But it showed that Alzheimer's is a strongly degenerative disease. It has a whole lot of power on its own. You've got to keep doing it regularly even with what we have. The key here is to make it really convenient and simple. You can't be going to a clinic the rest of your life and get treated, especially if you're living far away. It would cost you a lot of money.
That's the idea behind my invention. It's to make it as simple as possible. You'll just press the button and that's it. The treatment is 20 minutes. You can do it the rest of your life because you just put it on your head and your hands are free. You can go to bed with it. That's really the principle behind it.
Until the planned clinical trials are complete, we cannot tell how well the devices work for Alzheimer's. In the meantime, they are available as low-risk, general wellness devices."
Sun Versus Near-Infrared Lamps
While daily sun exposure is likely your best option, followed by specialized technology such as near-infrared treatments, other devices emitting the near-infrared spectrum may also be beneficial. Be sure it's 10 watts or less, and avoid keeping it stationary in any one area. As a general guideline, as soon as you feel warmth, move it. You do not need, nor necessarily want, heat when doing photobiomodulation. When asked for feedback on using sunlight or a near-infrared lamp as a preventive strategy, Lim says:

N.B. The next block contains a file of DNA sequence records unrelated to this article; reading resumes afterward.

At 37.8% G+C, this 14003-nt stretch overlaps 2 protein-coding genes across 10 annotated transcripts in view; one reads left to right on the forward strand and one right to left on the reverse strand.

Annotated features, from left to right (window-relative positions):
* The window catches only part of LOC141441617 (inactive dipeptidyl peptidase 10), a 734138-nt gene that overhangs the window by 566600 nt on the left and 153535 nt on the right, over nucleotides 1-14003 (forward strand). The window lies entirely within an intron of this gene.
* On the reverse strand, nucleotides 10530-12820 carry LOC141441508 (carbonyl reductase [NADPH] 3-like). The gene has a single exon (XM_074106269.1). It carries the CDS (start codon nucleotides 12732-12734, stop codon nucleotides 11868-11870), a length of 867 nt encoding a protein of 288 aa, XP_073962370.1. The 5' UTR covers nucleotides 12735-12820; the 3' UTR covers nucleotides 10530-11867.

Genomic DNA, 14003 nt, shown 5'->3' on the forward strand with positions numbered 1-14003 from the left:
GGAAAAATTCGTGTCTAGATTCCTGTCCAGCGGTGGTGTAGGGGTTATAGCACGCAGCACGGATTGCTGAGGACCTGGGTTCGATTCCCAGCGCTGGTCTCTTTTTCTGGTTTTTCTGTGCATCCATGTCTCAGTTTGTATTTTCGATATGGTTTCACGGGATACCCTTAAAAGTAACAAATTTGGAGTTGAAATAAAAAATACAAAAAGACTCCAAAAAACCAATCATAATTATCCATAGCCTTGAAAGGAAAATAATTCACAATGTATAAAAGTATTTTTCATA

"I think the sun is great. Probably the best … as long as you don't get overexposed to ultraviolet (UV) … I think that's really the most natural … The lamp, I tend to put safety first so I try to keep it as low power as possible, as long as it activates what it does.
When you have near-infrared (as it penetrates quite deeply), you don't need a lot of power … [E]xperiments have found that 810 nanometers go the deepest in the live tissues. Why is that? It's because as you go beyond 810 nm, it gets absorbed by water more and more."
Take Control of Your Health With Sensible Light Therapy
It's important to emphasize that near-infrared light or sunlight is not a magic bullet all by itself. But it's a very important part of the answer that is vastly underappreciated. Another crucial component of Alzheimer's prevention is getting your body to burn fat as its primary fuel, because that will very effectively fuel and nourish your mitochondria in addition to radically improving insulin resistance. I spell out the details of this in my latest book, "Fat for Fuel," which comes out in May.
Ultimately, Alzheimer's is a disease caused by dysfunctional mitochondria. That's the reason why near-infrared works. It recharges your mitochondria, and the CCO specifically. If it didn't work that way, you wouldn't see the results demonstrated in the video above.